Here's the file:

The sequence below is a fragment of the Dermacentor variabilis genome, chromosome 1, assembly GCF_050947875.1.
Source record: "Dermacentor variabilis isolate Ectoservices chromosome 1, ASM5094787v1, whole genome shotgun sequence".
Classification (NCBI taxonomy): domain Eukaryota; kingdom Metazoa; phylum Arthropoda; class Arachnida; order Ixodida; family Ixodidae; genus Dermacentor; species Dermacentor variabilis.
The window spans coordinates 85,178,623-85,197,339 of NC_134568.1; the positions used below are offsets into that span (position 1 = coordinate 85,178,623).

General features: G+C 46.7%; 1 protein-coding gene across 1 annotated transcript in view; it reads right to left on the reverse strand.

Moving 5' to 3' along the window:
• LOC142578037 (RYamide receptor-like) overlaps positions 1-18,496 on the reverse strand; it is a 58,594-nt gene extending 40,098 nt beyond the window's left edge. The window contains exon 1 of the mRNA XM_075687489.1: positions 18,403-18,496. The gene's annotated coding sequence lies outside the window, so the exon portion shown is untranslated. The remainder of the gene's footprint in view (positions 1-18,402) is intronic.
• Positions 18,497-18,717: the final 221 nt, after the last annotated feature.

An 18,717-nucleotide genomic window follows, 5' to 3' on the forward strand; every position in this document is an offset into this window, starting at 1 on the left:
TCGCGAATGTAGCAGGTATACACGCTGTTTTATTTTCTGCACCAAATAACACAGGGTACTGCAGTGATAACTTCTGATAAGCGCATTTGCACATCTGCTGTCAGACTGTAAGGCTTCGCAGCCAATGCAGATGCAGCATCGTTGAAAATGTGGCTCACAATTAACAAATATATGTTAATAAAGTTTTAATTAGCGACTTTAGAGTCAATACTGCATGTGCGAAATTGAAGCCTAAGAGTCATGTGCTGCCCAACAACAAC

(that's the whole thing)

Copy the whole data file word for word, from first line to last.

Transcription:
The sequence below is a fragment of the Dermacentor variabilis genome, chromosome 1, assembly GCF_050947875.1.
Source record: "Dermacentor variabilis isolate Ectoservices chromosome 1, ASM5094787v1, whole genome shotgun sequence".
Classification (NCBI taxonomy): domain Eukaryota; kingdom Metazoa; phylum Arthropoda; class Arachnida; order Ixodida; family Ixodidae; genus Dermacentor; species Dermacentor variabilis.
The window spans coordinates 85,178,623-85,197,339 of NC_134568.1; the positions used below are offsets into that span (position 1 = coordinate 85,178,623).

General features: G+C 46.7%; 1 protein-coding gene across 1 annotated transcript in view; it reads right to left on the reverse strand.

Moving 5' to 3' along the window:
• LOC142578037 (RYamide receptor-like) overlaps positions 1-18,496 on the reverse strand; it is a 58,594-nt gene extending 40,098 nt beyond the window's left edge. The window contains exon 1 of the mRNA XM_075687489.1: positions 18,403-18,496. The gene's annotated coding sequence lies outside the window, so the exon portion shown is untranslated. The remainder of the gene's footprint in view (positions 1-18,402) is intronic.
• Positions 18,497-18,717: the final 221 nt, after the last annotated feature.

An 18,717-nucleotide genomic window follows, 5' to 3' on the forward strand; every position in this document is an offset into this window, starting at 1 on the left:
TCGCGAATGTAGCAGGTATACACGCTGTTTTATTTTCTGCACCAAATAACACAGGGTACTGCAGTGATAACTTCTGATAAGCGCATTTGCACATCTGCTGTCAGACTGTAAGGCTTCGCAGCCAATGCAGATGCAGCATCGTTGAAAATGTGGCTCACAATTAACAAATATATGTTAATAAAGTTTTAATTAGCGACTTTAGAGTCAATACTGCATGTGCGAAATTGAAGCCTAAGAGTCATGTGCTGCCCAACAACAAC